Stress Load Management

If any people in this world are good at stress management – or avoidance – it’s single parents. Many of us do not have time to feel stress; we have to work, take care of kid(s), take care of house, try to socialize, and sometimes pursue higher education. Add on top of all of that, the mountain of emotional trauma that a lot of single parents have experienced, some guilt, and sprinkle on all of the hopes and desires of the kid(s) in the picture. That is so much to deal with! Being a student can provide resources that help with the management of stress; from mentors, to onsite childcare, to finals week stress relief for all students. Know what your program, department, and/or campus provides in this area – and take advantage of it! I know I do, especially the free food and free massages!

Let's Talk Parenting Raising Healthy Kids

How to Talk to Your Kids about Gender, Sexuality, & Private Parts

When did your child first start noticing gender differences? I’m not talking about toys or colors, I’m talking about private parts. Before joining Boise State University‘s counseling program, I couldn’t imagine how to start having these conversations with my child. I’m a touch more prepared, although it still makes me nervous, but I know it’s important to talk to your kids about this stuff. 

Don’t panic. 

The first time your kid comes to you naked (probably not new) and points out their specific genitals, it will probably catch you off guard. It did me. The first thing I had to remember was to keep calm. Take a breath – you can do this. No matter how you approach the conversation, just remember that the way you react tells your child whether they should be ashamed of their natural bodies, or whether it’s okay to notice. 

Stay consistent. 

Whatever your message, stick to your script. I knew from the minute I felt her kick that I wouldn’t want any sexual predator to take advantage of her. I chose to tell her exactly what the body parts are called. Then we had the bathing suit conversation. If it’s covered by your swimsuit, it’s a private area only for you to see, and we don’t need to share that -or let anyone else show you theirs. 

How to have "the talk" with your child.

Encourage conversations. 

Now this comes from my counseling experiences. As your child grows and develops, so should these conversations. I don’t anticipate being able to keep telling my kid “that’s yours, so keep it to yourself. And don’t ask to see anyone else’s business,” because her curiosity will grow. All of ours did. As a parent I’d prefer that she asks me for information before she asks a friend or Google. I’d also prefer that she comes to me with things she hears from others, so that we can discern together if it’s true or not.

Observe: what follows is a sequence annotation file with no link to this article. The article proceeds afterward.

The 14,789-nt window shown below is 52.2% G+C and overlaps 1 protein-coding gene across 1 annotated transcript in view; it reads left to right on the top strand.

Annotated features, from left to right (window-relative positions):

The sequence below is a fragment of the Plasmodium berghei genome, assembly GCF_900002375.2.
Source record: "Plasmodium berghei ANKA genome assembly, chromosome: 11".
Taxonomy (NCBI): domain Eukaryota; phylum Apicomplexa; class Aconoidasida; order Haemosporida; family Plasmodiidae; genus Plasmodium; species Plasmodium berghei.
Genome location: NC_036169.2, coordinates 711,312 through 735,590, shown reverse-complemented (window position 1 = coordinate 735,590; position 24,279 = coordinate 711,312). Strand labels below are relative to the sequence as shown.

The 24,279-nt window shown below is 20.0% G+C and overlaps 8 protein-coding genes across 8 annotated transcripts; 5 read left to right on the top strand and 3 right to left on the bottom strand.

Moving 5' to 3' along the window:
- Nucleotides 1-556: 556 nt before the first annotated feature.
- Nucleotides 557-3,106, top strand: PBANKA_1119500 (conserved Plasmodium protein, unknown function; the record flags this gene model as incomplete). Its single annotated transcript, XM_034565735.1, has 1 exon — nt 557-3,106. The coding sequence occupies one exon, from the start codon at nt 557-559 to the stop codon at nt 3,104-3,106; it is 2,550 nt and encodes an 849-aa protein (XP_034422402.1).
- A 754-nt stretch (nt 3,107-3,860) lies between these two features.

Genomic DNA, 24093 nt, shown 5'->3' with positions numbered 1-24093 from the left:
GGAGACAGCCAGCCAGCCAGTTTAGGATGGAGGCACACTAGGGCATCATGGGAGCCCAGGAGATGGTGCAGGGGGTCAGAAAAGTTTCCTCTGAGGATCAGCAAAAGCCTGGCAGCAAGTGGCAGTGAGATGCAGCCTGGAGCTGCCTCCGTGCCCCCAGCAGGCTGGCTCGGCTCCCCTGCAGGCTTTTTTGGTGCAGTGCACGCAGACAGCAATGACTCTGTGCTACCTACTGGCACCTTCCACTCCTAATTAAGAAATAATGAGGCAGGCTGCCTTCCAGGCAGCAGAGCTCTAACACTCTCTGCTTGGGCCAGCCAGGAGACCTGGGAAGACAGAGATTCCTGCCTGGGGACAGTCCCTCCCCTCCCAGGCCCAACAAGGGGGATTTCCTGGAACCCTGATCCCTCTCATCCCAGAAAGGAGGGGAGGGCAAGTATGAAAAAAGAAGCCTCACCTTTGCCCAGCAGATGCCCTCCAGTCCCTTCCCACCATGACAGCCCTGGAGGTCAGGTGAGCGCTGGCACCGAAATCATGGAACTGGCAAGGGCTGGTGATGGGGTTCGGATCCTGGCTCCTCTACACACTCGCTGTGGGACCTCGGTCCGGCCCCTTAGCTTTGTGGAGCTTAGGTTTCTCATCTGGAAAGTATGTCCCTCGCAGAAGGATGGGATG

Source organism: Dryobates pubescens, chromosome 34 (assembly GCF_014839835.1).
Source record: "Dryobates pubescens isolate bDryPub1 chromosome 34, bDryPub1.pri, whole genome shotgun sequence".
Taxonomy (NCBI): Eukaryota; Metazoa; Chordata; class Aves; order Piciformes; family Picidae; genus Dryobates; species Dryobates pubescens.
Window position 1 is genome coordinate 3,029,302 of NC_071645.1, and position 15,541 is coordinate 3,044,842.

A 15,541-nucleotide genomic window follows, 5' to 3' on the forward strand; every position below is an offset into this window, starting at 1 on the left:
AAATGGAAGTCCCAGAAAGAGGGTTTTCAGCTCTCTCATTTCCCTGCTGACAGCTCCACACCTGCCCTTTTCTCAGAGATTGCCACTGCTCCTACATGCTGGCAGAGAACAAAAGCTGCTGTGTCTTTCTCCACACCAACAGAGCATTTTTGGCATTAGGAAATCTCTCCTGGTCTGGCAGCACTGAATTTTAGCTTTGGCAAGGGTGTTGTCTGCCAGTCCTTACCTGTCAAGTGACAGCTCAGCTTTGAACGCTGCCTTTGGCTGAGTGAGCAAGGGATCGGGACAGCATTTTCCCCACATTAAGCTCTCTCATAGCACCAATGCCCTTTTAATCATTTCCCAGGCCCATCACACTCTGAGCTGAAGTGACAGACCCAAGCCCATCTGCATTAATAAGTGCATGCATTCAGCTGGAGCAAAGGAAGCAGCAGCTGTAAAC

No matter how you tackle it, make sure that you do. The best thing you can give to the next generation is knowledge! 

Let's Talk On Motherhood Parenting

Discussing Race with My Daughter

In this climate we all hear a lot about the topic of race in a variety of ways. In the last year, I’ve seen different organizations and populations tackle ‘The Talk. If you don’t know, The Talk is a conversation that parents of color often have with their children to prime them for the discrimination and racism they will face as they grow up. Some of the videos are heartbreaking, and some infuriating. The fact remains that as a parent of color, I HAVE to make sure that my child is aware, much earlier than her peers, of all of the ways that her skin color will make things different for her. Whether your privilege allows you to scoff and stop reading here, or you’re interested in another take on it, here are three conversations that I’ve had with my daughter on race.

Why is Your Skin Brown?

Kids can be the most brutally honest critics and cheerleaders, not yet possessing a functional social filter. The lack of which provides for some of the most rich teaching moments. In our house we read. We read books with a variety of characters, human and animal alike, who are navigating all kinds of situations. I want her to see all of the different people, gender, skin colors, hair types, abilities, etc. So we read books with little brown girls and boys too. Through literature we’ve been able to talk about why we are brown; it all comes down to who our moms and dads are. That’s it for now, keep it simple right? So we are at dinner with some friends, and a new little girl we just met asks my daughter why her skin is brown. Her adults are a little panicky, but my daughter is unphased. “My skin is the color of chocolate, duh! My mom is brown so I’m brown too.” Simple as that. As she ages the complexities of genetics and DNA might come out, but for now playmate to playmate, that answer is good enough.

Why are some people so rude?